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Living Legend Buford Johnson Speaks of Tuskegee Airman

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SAN BERNARDINO

 

Tuskegee Airman, Inc.'s Riverside Chapter Buford Johnson recently was the guest of honor at the Inland Empire African American Chamber of Commerce or IEACC chamber mixer at Alvarez Lincoln, Mercury, Jaguar in the Riverside Auto Center.

"Buford is a living part of American history.  We are excited that we can hear the story of the Tuskegee Airmen as Americans first Black air squadron and their contribution to winning the second world war", said Dolores Armstead, IEACC chamber vice president. 

According to the history on the organizations website. http://www.tuskegeeairmen.org/Tuskegee_Airmen_History.html  The Tuskegee Airmen were dedicated determined young men who enlisted to become America's first Black military airmen at a time when there were many people who thought that Black men lacked intelligence, skill, courage and patriotism. They came from every section of the country, with large numbers coming from New York City, Washington, Los Angeles, Chicago, Philadelphia and Detroit. Each one possessed a strong personal desire to serve the United States of America at the best of his ability. 

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Tuskegee Airmen, retired Lt. Col. Harry Stewart, retired Master Sgt. Buford Johnson, and retired Lt. Col. James Harvey III, stand in the restoration hangar of the National Museum of the United States Air Force. The three spoke about racial discrimination

The Black airmen who became single-engine or multi-engine pilots were trained at Tuskegee Army Air Field (TAAF) in Tuskegee Alabama. The first aviation cadet class began in July 1941 and completed training nine months later in March 1942. Thirteen started in the first class. Five successfully completed the training, one of them being Captain Benjamin O. Davis, Jr., a West Point Academy graduate. The other four were commissioned second lieutenants, and all five received Army Air Corps silver pilot wings.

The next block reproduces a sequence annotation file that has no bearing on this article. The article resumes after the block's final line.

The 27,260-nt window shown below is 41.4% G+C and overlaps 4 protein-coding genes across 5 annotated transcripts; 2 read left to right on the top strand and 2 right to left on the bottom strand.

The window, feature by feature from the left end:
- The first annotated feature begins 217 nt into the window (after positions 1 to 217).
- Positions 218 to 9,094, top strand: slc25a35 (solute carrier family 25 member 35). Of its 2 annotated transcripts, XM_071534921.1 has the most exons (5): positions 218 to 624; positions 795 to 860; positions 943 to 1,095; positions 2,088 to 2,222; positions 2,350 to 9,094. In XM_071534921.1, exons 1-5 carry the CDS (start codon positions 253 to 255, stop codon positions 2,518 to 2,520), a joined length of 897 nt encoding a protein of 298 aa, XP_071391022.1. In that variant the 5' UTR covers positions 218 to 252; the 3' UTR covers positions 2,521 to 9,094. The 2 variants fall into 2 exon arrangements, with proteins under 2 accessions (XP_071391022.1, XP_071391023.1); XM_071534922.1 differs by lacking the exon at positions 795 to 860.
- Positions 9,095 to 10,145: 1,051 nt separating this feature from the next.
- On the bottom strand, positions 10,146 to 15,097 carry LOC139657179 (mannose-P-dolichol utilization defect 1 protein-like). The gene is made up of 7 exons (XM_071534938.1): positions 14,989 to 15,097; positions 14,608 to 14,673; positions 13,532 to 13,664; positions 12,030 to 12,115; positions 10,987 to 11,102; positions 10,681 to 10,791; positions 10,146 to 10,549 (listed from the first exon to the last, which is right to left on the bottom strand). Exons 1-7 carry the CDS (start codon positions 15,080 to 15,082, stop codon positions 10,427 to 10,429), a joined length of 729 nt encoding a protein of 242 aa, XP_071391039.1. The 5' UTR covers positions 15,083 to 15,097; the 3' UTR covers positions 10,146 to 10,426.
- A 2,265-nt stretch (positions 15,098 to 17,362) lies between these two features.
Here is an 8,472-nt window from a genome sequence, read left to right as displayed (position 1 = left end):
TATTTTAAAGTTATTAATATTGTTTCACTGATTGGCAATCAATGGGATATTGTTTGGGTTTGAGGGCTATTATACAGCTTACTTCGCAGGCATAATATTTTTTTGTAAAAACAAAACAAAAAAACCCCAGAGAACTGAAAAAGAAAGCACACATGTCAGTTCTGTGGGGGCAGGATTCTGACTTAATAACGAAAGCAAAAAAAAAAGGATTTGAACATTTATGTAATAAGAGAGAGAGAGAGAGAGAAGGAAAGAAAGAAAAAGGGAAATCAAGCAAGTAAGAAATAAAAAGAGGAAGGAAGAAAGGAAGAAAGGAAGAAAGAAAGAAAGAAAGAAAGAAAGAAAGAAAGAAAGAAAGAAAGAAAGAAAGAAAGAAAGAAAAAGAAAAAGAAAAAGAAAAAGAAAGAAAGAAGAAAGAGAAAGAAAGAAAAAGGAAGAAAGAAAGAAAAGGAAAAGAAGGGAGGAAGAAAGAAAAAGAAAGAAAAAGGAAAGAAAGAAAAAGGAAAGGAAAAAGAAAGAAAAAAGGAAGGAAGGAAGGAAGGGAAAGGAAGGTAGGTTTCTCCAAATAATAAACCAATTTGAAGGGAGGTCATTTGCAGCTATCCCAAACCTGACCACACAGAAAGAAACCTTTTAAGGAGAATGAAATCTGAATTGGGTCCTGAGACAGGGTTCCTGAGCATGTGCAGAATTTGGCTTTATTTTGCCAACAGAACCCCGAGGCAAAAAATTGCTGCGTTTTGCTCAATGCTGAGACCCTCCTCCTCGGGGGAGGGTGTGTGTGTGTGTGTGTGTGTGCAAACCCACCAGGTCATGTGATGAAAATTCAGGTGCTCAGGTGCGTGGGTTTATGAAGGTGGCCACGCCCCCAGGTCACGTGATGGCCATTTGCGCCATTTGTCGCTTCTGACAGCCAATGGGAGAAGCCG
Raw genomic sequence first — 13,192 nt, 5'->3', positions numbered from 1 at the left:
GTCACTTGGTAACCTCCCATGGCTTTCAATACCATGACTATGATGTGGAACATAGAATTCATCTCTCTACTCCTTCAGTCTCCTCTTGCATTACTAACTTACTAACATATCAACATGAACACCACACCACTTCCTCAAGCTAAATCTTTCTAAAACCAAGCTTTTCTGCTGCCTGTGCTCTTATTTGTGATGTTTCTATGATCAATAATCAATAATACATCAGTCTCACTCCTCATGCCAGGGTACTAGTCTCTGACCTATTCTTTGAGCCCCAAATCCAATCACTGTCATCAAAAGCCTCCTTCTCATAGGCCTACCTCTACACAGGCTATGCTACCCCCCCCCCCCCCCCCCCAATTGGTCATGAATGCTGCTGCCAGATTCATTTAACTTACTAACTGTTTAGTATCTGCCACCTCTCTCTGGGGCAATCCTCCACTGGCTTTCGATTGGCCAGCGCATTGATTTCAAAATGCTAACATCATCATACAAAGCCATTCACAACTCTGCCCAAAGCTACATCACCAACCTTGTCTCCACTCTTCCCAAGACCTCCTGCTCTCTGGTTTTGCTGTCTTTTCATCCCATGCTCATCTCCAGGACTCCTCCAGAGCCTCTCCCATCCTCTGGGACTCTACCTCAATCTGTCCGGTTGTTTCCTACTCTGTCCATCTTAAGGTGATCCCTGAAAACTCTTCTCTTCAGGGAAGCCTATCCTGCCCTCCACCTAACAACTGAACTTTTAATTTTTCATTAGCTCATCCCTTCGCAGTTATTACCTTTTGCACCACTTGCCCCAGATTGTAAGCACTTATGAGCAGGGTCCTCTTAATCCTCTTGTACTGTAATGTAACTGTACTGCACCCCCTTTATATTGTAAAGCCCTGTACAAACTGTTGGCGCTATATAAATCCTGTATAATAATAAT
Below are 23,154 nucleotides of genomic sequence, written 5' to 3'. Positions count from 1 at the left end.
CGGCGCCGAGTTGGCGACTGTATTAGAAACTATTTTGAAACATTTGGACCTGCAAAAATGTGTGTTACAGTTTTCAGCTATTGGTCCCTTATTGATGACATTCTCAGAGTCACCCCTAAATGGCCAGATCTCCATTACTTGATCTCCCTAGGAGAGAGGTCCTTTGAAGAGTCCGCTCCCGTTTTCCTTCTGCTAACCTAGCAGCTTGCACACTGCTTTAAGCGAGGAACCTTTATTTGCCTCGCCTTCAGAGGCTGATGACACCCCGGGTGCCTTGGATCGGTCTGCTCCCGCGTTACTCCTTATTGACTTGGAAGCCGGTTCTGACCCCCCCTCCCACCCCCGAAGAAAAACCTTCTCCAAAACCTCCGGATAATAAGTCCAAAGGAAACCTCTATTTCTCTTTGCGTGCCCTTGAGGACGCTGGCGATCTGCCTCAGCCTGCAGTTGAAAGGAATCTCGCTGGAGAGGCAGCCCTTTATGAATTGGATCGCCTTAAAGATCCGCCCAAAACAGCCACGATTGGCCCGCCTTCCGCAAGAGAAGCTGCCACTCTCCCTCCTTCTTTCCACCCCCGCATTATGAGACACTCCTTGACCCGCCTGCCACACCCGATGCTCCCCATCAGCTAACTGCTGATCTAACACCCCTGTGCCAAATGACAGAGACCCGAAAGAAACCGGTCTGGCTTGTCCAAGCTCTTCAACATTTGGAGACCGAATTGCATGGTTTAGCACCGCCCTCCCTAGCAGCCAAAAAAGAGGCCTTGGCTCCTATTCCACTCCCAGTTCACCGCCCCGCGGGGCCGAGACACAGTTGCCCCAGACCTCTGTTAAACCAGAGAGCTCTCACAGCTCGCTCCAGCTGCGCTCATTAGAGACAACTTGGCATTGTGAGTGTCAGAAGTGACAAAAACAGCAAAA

From 1942 through 1946, nine hundred and ninety-four pilots graduated at TAAF, receiving commissions and pilot wings. Black navigators, bombardiers and gunnery crews were trained at selected military bases elsewhere in the United States.

Four hundred and fifty of the pilots who were trained at TAAF served overseas in either the 99th Pursuit Squadron (later the 99th Fighter Squadron) or the 332nd Fighter Group. The 99th Fighter Squadron trained in and flew P-40 Warhawk aircraft in combat in North Africa, Sicily and Italy from April 1943 until July 1944 when they were transferred to the 332nd Fighter Group in the 15th Air Force.

The outstanding record of Black airmen in World War II was accomplished by men whose names will forever live in hallowed memory. Each one accepted the challenge, proudly displayed his skill and determination while suppressing internal rage from humiliation and indignation caused by frequent experiences of racism and bigotry, at home and overseas. These airmen fought two wars - one against a military force overseas and the other against racism at home and abroad.

Alvarez Lincoln, Mercury, Jaguar and Arrowhead Credit Union sponsored the chamber mixer.

Founded in 1990, the IEAACC helps African American businesses; families and professionals succeed in the Inland Empire.   For more information about the IEAACC call (909) 888-5223 or go online to http://www.ieaacc.com  .

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